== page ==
Annual concert brings out current, former music school students

November 03, 2003|by BONNIE H. BRECHBILL

CHAMBERSBURG, Pa. - With its high, arched windows and lofty ceiling, historic Thomson Hall at Wilson College on U.S. 11 was the perfect setting for a Sunday afternoon concert.

Students, alumni and faculty of the Cumberland Valley School of Music provided an afternoon of music at the school's 14th annual Gala Concert.

Headquartered at Wilson College, CVSM has 600 students and 53 faculty members who perform frequently in the area.

President of CVSM's Board of Directors S. Eugene Herritt welcomed concertgoers on "this summer afternoon, which is enhanced by our performers."


Emcee Bernie Pitkin introduced Jeff Noll and Wayne Mowrey as "two of our favorite performers." They opened the program with a rendition of a popular sacred tune, "Let All Things Now Living (Ash Grove)" with Noll, piano teacher at CVSM, on the piano and Mowrey on the pipe organ. Mowrey, 80, is well-known in the area for his musical talent, and now makes brief appearances at concerts. He is a former CVSM board member.

Faculty members Mike Hoover on clarinet, Suzanne Thierry on flute and Valerie Merriman on piano played "Sarabande," a dance by turn-of-the-century American composer Arthur Foote.

Jaime Wetzel and Lawra Gudgeon, Merit Scholarship students of Thierry and Noll, performed Peer Gynt Suite 1, Opus 46, "Allegretto Pastorale," on two grand pianos, filling the hall with majestic sound.

Faculty member Leah Beshore followed with Violin Sonata, Opus 78, accompanied on the piano by Julia Emig, who has taught at the school since its inception.

Katie Bradley, 21, daughter of Maribeth and David Bradley of Chambersburg, performed two old music-theater tunes, "And This is My Beloved" from "Kismet" and "Art is Calling for Me" from "The Enchantress," to sustained applause. A senior at Shenandoah University's Conservatory of Music in Winchester, Va., Bradley said she will audition soon in Tennessee in front of representatives of tours, cruise ships and amusement parks.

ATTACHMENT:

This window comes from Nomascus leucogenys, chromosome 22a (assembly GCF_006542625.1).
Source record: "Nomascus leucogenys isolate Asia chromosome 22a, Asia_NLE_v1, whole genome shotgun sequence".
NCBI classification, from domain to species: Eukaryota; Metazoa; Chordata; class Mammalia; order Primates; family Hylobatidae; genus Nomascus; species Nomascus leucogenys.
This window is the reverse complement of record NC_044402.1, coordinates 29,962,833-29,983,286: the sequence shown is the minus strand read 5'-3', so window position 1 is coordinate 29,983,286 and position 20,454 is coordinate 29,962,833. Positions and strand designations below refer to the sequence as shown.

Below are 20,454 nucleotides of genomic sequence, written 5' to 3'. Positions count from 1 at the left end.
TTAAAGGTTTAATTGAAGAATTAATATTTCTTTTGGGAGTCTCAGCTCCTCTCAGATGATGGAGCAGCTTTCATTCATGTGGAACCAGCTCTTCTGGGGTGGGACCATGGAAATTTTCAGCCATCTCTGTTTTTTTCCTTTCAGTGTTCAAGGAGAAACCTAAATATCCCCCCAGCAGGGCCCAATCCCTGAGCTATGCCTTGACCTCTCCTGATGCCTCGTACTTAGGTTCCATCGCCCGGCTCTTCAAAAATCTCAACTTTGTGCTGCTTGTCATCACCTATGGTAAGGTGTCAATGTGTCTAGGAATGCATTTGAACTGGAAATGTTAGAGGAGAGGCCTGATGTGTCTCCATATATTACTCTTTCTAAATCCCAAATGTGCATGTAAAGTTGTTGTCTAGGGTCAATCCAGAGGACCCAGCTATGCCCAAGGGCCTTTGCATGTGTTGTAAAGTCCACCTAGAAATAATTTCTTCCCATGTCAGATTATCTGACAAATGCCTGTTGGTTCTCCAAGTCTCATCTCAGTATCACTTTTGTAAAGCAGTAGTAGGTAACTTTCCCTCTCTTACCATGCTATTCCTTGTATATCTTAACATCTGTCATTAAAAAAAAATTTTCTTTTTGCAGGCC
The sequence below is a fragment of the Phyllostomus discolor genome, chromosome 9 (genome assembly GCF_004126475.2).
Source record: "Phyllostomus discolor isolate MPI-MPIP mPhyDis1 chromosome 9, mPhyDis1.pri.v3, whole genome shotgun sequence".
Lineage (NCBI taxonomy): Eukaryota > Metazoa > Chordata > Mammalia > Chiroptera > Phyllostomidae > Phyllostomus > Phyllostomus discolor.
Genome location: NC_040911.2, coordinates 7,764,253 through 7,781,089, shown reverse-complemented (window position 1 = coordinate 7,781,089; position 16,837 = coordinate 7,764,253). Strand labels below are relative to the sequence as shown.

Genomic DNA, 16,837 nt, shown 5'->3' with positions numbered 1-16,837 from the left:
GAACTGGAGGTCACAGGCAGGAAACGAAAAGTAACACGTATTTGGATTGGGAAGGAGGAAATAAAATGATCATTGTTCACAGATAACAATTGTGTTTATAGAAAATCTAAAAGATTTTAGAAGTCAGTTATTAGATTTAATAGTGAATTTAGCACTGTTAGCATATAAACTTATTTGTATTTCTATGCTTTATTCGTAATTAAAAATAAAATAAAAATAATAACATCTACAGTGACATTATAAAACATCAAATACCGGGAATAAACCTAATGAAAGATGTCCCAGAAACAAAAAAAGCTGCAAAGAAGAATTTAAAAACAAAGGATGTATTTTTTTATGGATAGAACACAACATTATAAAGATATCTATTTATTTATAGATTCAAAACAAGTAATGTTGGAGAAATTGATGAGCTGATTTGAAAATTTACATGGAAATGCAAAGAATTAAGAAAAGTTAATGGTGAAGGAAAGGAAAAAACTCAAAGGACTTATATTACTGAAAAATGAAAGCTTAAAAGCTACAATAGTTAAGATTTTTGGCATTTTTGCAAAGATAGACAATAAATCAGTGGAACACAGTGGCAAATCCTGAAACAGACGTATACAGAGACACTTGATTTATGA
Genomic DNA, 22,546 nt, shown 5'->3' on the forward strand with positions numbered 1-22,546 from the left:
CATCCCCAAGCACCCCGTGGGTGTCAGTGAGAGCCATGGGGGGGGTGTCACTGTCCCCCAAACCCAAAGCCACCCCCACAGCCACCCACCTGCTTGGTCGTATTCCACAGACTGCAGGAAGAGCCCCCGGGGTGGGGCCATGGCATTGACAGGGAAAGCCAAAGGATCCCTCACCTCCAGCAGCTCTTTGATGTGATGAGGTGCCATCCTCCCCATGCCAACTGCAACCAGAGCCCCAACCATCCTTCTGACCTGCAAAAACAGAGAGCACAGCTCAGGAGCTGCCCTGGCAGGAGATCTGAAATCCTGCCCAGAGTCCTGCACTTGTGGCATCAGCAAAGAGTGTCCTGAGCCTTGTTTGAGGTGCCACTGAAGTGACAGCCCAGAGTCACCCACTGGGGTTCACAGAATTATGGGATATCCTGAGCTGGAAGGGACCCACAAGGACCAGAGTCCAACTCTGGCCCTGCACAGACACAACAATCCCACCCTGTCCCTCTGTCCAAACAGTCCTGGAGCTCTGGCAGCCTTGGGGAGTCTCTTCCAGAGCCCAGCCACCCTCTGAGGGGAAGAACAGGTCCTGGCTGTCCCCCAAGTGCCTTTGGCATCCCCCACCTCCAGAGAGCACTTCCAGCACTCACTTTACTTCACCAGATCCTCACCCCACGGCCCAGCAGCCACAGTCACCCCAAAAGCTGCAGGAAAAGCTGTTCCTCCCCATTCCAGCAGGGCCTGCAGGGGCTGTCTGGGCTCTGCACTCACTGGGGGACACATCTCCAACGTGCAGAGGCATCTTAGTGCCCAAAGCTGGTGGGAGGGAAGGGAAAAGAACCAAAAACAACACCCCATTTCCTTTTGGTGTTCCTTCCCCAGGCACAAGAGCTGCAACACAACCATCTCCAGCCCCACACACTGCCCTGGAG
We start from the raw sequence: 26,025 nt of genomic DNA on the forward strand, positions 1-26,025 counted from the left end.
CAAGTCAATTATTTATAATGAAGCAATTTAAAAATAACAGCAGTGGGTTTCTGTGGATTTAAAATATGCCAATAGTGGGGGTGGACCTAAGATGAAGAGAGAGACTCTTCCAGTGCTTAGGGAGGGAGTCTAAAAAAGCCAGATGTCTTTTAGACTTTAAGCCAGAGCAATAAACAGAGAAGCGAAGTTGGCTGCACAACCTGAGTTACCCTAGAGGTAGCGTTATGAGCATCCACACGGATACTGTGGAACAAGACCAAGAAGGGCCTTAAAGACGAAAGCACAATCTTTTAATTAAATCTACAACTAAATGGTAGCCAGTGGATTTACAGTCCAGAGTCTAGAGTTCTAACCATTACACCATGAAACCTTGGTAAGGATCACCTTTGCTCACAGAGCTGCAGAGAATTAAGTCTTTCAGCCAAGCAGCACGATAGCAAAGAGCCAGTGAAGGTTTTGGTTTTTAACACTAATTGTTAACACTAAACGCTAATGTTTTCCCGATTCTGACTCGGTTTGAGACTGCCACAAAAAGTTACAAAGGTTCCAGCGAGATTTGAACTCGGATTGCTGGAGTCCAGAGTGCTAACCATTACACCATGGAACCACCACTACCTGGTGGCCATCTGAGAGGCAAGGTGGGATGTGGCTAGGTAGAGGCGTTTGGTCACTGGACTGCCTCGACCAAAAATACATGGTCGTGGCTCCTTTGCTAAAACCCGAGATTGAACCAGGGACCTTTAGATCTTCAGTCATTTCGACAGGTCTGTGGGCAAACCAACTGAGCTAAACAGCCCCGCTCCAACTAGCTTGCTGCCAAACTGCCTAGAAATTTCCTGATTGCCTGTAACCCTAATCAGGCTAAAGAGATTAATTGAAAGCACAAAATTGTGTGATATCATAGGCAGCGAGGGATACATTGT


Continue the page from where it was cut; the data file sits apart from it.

"You have 90 seconds to show what you can do," she said after the concert. She studied voice with Margaret Weeks at CVSM.

Soprano Paula Hepfer, voice teacher, performed the haunting "A Letter from Sullivan Ballou." The lyrics are a letter written by a Civil War soldier to his wife, who received it after his death in the Battle of Antietam.

From the balcony of the hall, four faculty members played two Jewish wedding songs, "Erev Shel Shoshaniim" and "Od Yishama II."

Guitar teacher Tresa Paul followed with her original composition, "Shine."

Pitkin introduced tenor Corey Evan Rotz as "perhaps our most celebrated returnee." Rotz, who performed at the first gala 14 years ago, sang "Granada" by Agustin Lara, and was accompanied by Susan Rowe Gable. Rotz studied with Weeks at CVSM, and she "continues to be an influence," he said after the concert.

Born and raised in Franklin County, Pa., Rotz performs with The Washington Opera, the resident company of The John F. Kennedy Center for the Performing Arts. He said he is in rehearsals now, but was able to take a day off to perform for CVSM.

Rotz added that he enjoys returning to Chambersburg to perform.

"I come back as much as possible. I promised that if I could, I would," he said.

The concert concluded with two selections by the CVSM Concert Jazz Band, directed by David Wenerd.

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